Financial fraud is on the rise. We have heard this before. With market uncertainty and many individuals facing dire financial situations, the opportunity for fraud and abuse has seen a surge. But seniors are at particular risk, says a new study from the Retirement Research Center at Boston College, due to their enormous population, lifetime savings and typical investment strategies.
The rise in fraud is fueled by the Internet, the report notes, with the Federal Trade Commission reporting more than 1.5 million complaints in 2011, up 62% over three years. The medial loss per victim also increased, from $218 in 2002 to $537 in 2011.
But as one of fraud’s most likely targets, seniors are at a particular risk without any end in sight.
“As baby boomers age, the problem is expected to grow in the future,” the report states. “This generation is potentially a lucrative target due to three characteristics: it is enormous, with some 75 million people; increasingly well off; and facing cognitive decline. Baby boomers are accumulating inheritances from their parents, adding to substantial home equity and a lifetime of saving for retirement as the first generation to experience the transition from traditional pensions to 401(k) accounts. When money is combined with cognitive decline among aging baby boomers, it can be a recipe for fraud.”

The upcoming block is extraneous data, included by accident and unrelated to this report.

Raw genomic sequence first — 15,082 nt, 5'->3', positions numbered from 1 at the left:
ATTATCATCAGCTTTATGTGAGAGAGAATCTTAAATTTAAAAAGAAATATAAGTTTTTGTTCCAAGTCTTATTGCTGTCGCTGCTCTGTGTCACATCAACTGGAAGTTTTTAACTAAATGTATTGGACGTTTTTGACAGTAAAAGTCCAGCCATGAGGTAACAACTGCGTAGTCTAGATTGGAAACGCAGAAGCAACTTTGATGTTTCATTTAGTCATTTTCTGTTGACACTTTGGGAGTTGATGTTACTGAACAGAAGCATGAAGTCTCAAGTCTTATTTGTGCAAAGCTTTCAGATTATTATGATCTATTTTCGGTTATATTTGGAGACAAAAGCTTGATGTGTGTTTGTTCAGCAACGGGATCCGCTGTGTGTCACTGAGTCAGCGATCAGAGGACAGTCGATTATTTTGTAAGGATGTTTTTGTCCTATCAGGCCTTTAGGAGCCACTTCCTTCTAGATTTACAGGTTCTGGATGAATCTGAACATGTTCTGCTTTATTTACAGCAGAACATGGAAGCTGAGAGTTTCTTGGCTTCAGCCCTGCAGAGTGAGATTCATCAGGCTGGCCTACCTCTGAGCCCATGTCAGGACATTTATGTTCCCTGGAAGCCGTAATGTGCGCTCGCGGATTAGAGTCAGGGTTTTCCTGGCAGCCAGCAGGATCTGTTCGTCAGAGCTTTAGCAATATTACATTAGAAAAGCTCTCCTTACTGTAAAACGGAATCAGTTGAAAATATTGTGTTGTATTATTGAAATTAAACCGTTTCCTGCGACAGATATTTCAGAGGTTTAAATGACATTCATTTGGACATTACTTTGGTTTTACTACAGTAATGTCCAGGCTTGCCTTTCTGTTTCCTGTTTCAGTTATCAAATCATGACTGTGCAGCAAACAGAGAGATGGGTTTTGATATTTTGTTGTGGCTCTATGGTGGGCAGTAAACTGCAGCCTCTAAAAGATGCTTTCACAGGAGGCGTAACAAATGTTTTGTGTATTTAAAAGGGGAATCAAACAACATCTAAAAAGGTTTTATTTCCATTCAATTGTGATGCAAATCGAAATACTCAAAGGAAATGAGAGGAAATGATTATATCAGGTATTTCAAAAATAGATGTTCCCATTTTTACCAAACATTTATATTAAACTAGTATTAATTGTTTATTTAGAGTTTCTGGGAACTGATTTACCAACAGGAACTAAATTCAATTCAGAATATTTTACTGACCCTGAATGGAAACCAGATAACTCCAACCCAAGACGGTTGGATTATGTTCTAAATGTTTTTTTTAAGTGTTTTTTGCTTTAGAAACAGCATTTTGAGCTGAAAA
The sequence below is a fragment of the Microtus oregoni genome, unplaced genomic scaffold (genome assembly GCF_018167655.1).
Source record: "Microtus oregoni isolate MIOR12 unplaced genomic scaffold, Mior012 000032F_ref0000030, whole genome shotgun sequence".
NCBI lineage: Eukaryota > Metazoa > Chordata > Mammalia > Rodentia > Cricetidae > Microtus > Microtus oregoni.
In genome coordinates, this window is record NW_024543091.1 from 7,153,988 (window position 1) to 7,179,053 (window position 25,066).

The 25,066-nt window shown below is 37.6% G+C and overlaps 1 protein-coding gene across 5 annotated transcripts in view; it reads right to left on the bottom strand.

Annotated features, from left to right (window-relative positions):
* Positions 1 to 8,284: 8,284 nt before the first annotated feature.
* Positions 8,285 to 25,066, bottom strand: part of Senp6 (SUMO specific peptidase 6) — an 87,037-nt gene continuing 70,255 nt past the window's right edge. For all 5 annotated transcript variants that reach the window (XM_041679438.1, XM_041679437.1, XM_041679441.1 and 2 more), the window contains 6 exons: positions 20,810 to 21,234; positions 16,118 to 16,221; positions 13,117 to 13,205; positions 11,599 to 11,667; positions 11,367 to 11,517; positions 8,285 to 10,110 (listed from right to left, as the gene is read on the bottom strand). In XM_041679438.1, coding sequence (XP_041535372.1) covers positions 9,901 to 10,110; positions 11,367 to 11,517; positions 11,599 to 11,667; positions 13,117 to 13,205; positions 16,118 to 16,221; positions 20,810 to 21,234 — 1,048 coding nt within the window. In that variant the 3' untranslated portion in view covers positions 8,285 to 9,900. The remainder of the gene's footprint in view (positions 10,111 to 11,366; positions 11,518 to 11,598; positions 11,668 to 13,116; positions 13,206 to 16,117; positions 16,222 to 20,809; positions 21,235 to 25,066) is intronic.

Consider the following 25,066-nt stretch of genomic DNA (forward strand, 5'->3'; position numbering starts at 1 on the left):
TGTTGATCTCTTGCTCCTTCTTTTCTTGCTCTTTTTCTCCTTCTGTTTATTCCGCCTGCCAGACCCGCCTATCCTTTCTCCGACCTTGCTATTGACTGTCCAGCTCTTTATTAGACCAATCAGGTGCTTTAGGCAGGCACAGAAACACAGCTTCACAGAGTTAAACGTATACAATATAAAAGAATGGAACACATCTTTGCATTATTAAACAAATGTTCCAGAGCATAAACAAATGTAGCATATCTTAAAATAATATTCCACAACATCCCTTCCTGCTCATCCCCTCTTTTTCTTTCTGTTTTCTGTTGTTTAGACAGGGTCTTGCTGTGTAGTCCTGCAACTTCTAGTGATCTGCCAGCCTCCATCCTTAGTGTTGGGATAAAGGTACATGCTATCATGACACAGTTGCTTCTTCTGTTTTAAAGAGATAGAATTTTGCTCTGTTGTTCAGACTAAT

The most common types of fraud are investment fraud, advance-fee fraud and insurance fraud, according to the BC research. Seniors should be particular cautious when it comes to “senior specialists” who claim to possess special training to help clients deal with problems that are unique to the elderly.
View the report.
Written by Elizabeth Ecker